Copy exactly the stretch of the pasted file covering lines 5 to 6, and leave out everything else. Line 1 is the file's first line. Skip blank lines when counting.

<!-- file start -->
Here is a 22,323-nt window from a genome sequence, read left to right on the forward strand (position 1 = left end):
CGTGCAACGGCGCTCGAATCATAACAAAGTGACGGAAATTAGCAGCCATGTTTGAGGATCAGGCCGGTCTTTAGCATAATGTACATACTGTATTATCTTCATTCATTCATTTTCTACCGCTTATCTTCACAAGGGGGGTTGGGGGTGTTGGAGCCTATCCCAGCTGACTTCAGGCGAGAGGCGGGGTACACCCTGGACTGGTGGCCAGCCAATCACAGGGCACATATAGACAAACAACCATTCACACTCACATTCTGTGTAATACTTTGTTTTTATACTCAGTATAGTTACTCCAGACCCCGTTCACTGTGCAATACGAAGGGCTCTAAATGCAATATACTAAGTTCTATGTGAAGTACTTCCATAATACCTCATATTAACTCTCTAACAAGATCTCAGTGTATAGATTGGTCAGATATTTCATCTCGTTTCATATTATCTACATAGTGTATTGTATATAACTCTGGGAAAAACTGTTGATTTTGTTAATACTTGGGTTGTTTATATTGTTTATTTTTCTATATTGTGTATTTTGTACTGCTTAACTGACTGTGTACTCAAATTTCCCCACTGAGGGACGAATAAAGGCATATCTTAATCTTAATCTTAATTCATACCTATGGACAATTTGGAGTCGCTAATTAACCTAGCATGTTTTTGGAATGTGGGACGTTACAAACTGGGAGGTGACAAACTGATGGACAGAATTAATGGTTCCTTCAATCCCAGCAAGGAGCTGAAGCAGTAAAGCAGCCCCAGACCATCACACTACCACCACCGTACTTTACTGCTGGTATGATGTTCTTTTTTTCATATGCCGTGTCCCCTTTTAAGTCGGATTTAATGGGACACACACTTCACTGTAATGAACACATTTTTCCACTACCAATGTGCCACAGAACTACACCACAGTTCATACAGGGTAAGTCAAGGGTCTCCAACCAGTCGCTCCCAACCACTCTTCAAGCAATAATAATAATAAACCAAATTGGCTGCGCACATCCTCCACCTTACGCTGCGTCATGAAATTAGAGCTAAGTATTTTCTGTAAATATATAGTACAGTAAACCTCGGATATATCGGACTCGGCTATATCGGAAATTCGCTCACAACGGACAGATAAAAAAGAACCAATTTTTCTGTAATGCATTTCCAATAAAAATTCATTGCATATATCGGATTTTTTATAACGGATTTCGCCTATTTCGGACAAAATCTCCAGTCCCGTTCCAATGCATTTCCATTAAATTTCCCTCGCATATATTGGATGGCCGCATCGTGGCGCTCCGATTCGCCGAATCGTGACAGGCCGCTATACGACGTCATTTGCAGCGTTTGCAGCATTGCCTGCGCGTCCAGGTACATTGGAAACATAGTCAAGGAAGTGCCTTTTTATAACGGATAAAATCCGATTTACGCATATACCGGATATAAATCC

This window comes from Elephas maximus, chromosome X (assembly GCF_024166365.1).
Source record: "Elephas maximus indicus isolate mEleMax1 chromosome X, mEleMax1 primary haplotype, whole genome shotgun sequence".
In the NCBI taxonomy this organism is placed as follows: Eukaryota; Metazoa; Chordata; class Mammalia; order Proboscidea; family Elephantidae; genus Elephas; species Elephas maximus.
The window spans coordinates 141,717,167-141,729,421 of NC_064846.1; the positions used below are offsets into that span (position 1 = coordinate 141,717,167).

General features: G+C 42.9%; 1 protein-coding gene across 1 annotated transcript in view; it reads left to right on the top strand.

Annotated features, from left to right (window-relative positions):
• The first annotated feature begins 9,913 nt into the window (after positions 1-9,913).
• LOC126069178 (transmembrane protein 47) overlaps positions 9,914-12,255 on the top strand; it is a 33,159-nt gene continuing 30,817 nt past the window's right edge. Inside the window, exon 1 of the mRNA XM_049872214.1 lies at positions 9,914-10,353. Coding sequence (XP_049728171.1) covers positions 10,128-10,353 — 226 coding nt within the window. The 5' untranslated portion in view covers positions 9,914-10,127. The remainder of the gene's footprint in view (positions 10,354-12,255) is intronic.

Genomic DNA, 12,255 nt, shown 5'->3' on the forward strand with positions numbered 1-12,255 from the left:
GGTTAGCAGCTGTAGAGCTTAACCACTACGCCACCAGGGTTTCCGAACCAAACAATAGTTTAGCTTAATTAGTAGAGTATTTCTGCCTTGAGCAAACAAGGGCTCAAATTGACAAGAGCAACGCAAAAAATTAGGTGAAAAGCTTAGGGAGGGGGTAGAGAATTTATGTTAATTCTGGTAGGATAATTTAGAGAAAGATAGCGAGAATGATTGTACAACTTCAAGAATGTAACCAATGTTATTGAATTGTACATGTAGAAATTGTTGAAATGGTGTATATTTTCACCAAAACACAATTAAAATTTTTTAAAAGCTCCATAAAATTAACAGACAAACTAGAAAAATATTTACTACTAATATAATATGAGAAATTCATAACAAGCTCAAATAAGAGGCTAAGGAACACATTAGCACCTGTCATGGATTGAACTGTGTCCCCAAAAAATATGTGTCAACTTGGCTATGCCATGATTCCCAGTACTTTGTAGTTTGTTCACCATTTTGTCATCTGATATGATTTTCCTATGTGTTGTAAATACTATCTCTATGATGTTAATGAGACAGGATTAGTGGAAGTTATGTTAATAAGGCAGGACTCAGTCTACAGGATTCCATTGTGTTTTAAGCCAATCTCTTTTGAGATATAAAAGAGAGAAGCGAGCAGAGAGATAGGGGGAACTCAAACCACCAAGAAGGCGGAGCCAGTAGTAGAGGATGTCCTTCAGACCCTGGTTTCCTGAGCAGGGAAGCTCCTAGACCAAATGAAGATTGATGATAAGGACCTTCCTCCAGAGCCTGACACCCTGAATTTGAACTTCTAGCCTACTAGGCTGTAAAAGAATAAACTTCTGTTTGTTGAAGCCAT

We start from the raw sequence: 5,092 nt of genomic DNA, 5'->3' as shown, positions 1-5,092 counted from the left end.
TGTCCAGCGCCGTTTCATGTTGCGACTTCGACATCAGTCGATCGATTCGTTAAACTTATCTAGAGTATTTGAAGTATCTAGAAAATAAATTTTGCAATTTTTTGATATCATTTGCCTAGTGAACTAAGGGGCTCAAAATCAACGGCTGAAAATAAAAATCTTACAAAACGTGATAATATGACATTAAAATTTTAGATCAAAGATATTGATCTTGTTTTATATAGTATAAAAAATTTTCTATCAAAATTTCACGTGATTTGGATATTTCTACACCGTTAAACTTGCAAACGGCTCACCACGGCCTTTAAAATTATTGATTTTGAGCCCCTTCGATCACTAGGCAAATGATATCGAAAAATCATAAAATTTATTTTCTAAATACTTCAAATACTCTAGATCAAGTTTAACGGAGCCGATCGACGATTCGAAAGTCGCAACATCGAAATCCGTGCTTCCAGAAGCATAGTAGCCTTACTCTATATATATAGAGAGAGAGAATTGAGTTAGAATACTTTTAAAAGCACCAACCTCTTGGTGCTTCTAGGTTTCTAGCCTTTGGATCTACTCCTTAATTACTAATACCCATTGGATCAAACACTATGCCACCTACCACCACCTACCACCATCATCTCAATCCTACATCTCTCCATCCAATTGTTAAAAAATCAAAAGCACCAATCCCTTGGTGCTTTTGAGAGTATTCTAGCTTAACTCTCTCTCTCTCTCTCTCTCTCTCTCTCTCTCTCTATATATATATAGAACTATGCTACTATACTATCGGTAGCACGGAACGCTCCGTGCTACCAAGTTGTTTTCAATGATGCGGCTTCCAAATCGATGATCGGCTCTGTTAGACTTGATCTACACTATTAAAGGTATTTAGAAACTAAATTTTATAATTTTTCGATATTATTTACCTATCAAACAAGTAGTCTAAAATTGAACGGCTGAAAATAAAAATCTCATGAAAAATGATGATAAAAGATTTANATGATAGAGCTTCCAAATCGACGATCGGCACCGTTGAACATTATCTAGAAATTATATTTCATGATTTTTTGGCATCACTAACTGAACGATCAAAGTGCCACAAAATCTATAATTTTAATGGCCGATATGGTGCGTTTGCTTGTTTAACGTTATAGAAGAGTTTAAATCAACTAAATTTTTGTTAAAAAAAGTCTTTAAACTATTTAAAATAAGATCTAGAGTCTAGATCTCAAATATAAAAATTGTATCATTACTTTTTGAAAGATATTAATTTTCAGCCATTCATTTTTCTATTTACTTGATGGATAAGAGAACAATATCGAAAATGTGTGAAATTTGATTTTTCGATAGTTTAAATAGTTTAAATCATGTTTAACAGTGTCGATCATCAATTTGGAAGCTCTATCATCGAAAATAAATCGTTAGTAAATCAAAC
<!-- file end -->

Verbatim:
In the NCBI taxonomy this organism is placed as follows: Eukaryota; Metazoa; Chordata; class Mammalia; order Proboscidea; family Elephantidae; genus Elephas; species Elephas maximus.
The window spans coordinates 141,717,167-141,729,421 of NC_064846.1; the positions used below are offsets into that span (position 1 = coordinate 141,717,167).